Ruminations on “attractiveness” and responses to it

I’m a man, and I think of myself as a feminist. So what should I do when I notice a woman who I think is sexually attractive? There are three issues here. First, I need to be considerate of the woman and how my behavior affects her. Am I doing anything that might bother her or make her feel uncomfortable? Second, I need to monitor my own internal response. Am I “objectifying” her by thinking of her primary purpose as my sexual enjoyment? Third, I need to monitor my response to others. Do my actions or words bother others or move them to behave badly?

An article on Slate on this topic has generated a lot of attention. For a time it was Slate’s second-most-read article, and it has generated over a thousand comments. Author Andy Hinds, who claims to be a feminist, says that his arousal when he sees attractive women is a problem, and details the ways he tries to address the problem. His article focuses primarily on his internal response. He clearly believes that his own sexualized reaction to women he finds attractive is a big problem, whether or not his behavior to the women or others is visible.

The reaction of the majority of the commenters on the article is predictably puerile. I won’t bother quoting any of them as you can easily imagine the type of remarks that will inevitably be made.

I do find myself agreeing at least with the spirit of some of the comments: It’s okay to be sexually attracted to women solely on the basis of their appearance. That’s not the same thing as “objectifying” a woman because it is simply a natural biological urge. What matters is how we respond to the urge. But I disagree with the commenters who suggest that no internal adjustment is necessary for a man who finds himself obsessing about the sexual attractiveness of every nubile young woman he encounters. If this is what’s going on internally every time he sees someone he thinks is hot, then something’s wrong:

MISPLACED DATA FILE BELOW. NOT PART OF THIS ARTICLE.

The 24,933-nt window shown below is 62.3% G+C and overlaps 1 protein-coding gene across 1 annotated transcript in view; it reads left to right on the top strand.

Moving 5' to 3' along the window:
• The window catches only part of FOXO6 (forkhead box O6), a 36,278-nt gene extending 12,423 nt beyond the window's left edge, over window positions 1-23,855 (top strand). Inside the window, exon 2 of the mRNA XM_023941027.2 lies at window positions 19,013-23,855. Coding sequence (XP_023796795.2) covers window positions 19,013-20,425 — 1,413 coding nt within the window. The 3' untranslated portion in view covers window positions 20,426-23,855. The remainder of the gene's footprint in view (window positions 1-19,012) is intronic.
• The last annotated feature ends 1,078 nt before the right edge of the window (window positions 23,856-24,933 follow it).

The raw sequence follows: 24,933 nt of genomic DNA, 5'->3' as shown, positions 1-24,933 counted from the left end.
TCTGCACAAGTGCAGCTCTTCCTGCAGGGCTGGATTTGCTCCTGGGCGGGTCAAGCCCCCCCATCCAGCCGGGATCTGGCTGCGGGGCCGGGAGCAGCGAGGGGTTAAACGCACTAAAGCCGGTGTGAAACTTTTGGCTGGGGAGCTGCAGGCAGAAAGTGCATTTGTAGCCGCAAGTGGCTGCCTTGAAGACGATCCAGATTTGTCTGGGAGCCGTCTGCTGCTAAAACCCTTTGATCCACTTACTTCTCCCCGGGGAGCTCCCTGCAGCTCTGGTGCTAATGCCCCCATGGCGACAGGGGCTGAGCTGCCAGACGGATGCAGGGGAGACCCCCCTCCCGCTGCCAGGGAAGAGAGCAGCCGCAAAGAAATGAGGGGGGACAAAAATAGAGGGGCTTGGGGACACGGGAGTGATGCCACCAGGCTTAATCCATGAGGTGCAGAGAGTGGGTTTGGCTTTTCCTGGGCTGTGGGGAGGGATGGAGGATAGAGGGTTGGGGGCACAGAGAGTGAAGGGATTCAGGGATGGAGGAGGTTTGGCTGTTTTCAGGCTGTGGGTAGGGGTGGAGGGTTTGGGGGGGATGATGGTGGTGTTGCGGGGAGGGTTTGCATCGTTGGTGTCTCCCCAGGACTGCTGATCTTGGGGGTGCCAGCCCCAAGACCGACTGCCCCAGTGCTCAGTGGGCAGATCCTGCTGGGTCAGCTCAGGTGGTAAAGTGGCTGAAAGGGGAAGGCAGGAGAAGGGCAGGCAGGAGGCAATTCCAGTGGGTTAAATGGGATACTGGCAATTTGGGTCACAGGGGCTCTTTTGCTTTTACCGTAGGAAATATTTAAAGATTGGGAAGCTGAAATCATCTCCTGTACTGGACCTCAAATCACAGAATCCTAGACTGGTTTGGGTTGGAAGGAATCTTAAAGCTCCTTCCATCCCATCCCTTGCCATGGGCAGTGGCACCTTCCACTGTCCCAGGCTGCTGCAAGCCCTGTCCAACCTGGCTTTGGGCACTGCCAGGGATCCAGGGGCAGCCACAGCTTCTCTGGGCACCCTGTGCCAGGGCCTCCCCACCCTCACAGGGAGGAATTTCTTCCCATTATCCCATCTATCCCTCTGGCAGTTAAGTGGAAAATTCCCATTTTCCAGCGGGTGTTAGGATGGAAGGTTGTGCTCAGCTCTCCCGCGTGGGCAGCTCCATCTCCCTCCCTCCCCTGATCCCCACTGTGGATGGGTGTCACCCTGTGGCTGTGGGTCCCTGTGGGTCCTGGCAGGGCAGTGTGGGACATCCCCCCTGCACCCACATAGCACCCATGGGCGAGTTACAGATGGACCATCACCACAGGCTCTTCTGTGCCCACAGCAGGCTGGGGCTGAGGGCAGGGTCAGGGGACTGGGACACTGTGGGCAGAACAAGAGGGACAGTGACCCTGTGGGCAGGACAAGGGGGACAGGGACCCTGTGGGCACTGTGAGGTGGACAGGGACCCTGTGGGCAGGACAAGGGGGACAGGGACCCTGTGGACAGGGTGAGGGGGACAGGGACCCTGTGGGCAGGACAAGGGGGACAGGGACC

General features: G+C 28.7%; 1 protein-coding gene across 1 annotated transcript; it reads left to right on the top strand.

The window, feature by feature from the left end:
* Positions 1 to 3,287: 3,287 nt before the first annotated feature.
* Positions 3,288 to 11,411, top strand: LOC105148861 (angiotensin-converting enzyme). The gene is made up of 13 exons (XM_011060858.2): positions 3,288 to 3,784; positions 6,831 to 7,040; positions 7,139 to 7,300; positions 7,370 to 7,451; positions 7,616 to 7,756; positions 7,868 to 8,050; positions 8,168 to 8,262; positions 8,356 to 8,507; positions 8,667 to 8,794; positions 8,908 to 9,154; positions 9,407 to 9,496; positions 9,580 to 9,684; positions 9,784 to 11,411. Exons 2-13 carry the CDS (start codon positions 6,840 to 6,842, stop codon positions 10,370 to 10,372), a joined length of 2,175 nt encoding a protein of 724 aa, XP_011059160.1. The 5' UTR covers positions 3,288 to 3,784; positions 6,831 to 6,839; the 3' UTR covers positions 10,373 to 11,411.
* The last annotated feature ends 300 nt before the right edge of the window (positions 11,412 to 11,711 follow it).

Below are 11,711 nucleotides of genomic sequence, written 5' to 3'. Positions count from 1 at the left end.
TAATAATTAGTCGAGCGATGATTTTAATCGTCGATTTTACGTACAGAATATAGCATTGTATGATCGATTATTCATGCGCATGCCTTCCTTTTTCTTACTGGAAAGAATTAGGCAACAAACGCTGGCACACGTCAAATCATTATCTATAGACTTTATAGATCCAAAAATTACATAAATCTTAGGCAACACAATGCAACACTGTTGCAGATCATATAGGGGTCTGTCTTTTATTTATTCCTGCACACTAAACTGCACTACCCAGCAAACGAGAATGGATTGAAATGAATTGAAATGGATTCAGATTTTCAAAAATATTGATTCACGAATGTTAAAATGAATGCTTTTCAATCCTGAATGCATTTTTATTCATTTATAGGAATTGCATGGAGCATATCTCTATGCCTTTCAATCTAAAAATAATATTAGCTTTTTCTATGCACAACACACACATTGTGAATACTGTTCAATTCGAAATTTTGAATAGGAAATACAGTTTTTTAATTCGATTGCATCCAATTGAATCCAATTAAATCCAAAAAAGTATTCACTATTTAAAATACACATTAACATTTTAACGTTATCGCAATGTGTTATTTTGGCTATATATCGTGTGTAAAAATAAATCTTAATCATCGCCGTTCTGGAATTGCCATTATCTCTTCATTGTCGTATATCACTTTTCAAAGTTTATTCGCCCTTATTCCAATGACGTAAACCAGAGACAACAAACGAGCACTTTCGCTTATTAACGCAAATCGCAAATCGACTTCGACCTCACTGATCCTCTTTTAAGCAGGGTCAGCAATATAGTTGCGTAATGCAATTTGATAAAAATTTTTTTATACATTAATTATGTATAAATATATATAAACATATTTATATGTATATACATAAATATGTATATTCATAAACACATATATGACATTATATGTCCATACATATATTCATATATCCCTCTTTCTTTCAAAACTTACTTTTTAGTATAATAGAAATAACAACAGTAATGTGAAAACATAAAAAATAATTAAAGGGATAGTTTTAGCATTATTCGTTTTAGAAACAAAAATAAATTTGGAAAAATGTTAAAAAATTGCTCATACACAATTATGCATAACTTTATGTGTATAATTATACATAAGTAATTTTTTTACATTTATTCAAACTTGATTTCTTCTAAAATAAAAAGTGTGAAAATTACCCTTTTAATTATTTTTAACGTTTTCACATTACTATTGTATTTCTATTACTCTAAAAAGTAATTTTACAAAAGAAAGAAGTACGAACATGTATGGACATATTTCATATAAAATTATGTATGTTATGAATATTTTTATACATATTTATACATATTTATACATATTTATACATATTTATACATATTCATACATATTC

But I do wonder more at my own reaction to women I find attractive, which perhaps is more like the way most men respond. Most of the time, when I see a sexy woman, I’m not making the howling-wolf sounds in my head. But occasionally, for whatever reason, I will have a strong sexual response to a woman who’s not my wife (who I also have strong sexual responses to [and that’s all I’m going to say about that]). If I keep it to myself, is this okay? Who’s hurt by it? Maybe the woman is hoping to have that effect.

I certainly understand that it’s not acceptable to ogle a woman, and that women generally prefer that you look at their eyes and not their sexual organs when you are talking to them. But if a woman doesn’t notice that I’m really only appreciating her as a sexual being, what’s the harm?

There’s no doubt that harm comes when a man is unable to control these impulses during an extended / high-stakes interaction. At a job interview, it’s nearly always unacceptable to allow sexual attraction to have an impact on the discussion or the ultimate hiring decision. (And of course, the impact can work both ways: A man could [wrongly] decide not to hire an attractive woman because he feels she would be a “distraction” to others in the workplace, or [wrongly] to hire her because he prefers to be around women he finds sexually attractive — whether or not he intends to act on that attraction.)

So how, in a case like this, does a man remove the variable of sexual attraction? One path that could work is something like Hinds’ system, where he attempts to mitigate his sexual attraction in every interaction. I wonder, though, if this is just moving the variable below the surface, making it less apparent, and thus perhaps more insidious. Would it be better to acknowledge the attraction, then attempt to rationally factor it out of any important decision or action?